Ponpignan, Jean-georges Le Franc De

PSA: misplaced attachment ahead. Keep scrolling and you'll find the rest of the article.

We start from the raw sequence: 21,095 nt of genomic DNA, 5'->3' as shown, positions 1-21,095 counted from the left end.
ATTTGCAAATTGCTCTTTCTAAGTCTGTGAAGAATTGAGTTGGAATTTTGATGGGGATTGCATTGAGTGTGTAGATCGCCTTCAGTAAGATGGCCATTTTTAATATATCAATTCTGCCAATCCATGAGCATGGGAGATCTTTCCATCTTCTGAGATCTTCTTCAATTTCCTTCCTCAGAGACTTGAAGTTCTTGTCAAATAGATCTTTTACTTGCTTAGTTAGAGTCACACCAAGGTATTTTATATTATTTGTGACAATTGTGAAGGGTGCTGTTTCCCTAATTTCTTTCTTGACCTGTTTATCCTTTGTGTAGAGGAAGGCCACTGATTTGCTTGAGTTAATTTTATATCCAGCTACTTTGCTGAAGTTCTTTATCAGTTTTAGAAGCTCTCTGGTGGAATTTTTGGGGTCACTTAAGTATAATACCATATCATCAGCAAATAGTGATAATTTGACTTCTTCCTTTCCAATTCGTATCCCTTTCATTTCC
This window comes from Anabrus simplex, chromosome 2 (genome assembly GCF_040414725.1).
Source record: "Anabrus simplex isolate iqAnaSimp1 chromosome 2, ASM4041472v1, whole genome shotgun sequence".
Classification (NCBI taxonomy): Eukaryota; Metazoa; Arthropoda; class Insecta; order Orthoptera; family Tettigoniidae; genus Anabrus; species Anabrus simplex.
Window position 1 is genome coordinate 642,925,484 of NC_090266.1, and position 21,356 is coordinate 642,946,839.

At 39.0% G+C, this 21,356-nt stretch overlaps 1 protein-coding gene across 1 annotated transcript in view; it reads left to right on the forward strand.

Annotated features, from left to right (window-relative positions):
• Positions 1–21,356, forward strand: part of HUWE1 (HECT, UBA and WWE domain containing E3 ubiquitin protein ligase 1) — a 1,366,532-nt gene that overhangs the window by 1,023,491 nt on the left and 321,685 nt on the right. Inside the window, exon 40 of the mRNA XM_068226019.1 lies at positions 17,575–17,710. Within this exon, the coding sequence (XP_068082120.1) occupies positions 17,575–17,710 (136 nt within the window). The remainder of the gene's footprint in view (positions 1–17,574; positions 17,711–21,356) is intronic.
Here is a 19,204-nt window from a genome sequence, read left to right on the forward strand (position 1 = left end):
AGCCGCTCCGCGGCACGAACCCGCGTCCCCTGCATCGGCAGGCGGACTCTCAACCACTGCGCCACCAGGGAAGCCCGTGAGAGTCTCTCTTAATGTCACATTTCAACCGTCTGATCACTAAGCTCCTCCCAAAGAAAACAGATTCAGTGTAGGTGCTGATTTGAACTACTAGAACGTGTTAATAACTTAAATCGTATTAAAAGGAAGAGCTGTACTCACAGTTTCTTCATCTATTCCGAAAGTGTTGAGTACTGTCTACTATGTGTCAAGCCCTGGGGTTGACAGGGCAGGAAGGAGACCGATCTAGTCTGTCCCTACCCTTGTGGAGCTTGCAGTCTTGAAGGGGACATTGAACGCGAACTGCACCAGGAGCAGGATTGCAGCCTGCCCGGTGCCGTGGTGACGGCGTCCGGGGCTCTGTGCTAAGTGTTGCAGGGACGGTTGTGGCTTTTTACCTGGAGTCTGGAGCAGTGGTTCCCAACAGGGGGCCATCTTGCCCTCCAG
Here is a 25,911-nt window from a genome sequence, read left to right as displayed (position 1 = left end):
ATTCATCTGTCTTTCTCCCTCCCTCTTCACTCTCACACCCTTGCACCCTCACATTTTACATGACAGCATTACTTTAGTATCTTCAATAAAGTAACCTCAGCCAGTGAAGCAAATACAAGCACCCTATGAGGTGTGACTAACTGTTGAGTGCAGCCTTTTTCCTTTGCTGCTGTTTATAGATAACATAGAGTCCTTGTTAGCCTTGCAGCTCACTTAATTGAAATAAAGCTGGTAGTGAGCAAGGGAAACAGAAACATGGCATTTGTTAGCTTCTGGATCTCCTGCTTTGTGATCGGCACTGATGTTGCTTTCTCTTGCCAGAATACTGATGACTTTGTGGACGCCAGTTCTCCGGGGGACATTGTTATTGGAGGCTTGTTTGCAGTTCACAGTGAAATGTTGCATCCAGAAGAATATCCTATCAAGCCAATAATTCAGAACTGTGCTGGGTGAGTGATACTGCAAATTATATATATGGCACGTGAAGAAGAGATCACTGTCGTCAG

Ponpignan, Jean-Georges le Franc de a French prelate, brother of the poet Pompignan, was born at Montauban Feb. 22, 1715. After finishing his studies at the College Louis le Grand and at the Seminary of St. Sulpice, he was made canon in his native diocese, hut he had scarcely taken his license when he was appointed bishop of Le Puy (Dec. 25, 1742). In 1747 he obtained in commendam the abbey of St. Chaffre in his diocese, and was sent as a deputy to the assembly of the clergy held in 1755. He sided, in the strife which divided at that time the Church of France, with the party of the Feuillants, so called because they adopted the principles of the cardinal De la Rochefoucauld, the new minister of the portfolio of the prebendaries, in opposition to the party of the Thaetins who sided with the Theatine Boyer, previously bishop of Mirepoix. Pompignan was sent by the assembly to address the pope on the articles drawn up by both parties. He was one of the presidents of the assembly of 1760, and the author of the remonstrances to the king in favor of the members of the clergy banished by Parliament. He was untiring in writing against the vices and incredulity of his epochworks which made him many enemies, among whom was Voltaire. In 1774 Louis XV made him archbishop of Vienne. In 1788 he sided with the tiers-etat in the etats of the Dauphine, and this conduct caused him to be deputed to the Etats Generaux. He was true there to the same line of conduct, and was conspicuous at the head of the members of the clergy who, June 22, 1789, joined the tiers-etat. The consequence was that he became one of the first presidents of the National Assembly. On Aug. 4 of the ensuing year the king entrusted him with the roll of the prebendary and the following day he was appointed minister of state, and took his seat in the council. Being aware that he could not reside in his diocese, he resigned the episcopal see, and received in exchange the abbey of Buzai. The suspension of the nomination to the prebendaries, Nov. 9,1789, left him minister without portfolio, and was followed by considerable changes introduced into the Church of France by the decree of July 12, 1790, on the civil constitution of the clergy. Pius VI addressed to Pompignan a bull, in which he condemned the new decrees, and exhorted him to bring his whole influence to bear upon the king to prevent him from giving them his sanction. This bull was resultless, as the king sanctioned the decrees on Aug. 24. Pompignan had nothing to do with this decision of Louis XVI, inasmuch as he had not attended the meetings of the council since Aug. 17, suffering already of the disease of which he died at Paris, Dec. 30, 1790. Besides a number of Mandemerts, pastoral letters, and reports to the assembly of the clergy, he left Questions diverses ssur l'Incredulit (Paris, 1753, 12mo): — Le veritable Usage de l'Autorite seculiere dans les Miatisres qui concernent la Religion (1753, 1784, 12mo): — L'Incredulite convaincue par les Prophetes (1759, 3 vols. 12mo): — La Religion venzgee de l'Incredulite par l'Incrdulite ellemenze (1772, 12mo): — L'Oraisor funebre de la Dauphine (1747, 4to): — L'Oraison Jinbre de la Reine Marie Leczinska (1768, 4to): — Lettres a unm1 Ezeque sur plusieurs Points de Morale et de Discipline (1802, 2 vols. 8vo). See biographical sketch in his posthumous publications; Hoefer, Nouv. Biog. Géneralé, s.v.; Jervis, Hist. of the Church of France, 2, 371; Van Laun, Hist. of French Lit. (N.Y. 1877, 3 vols. 8vo).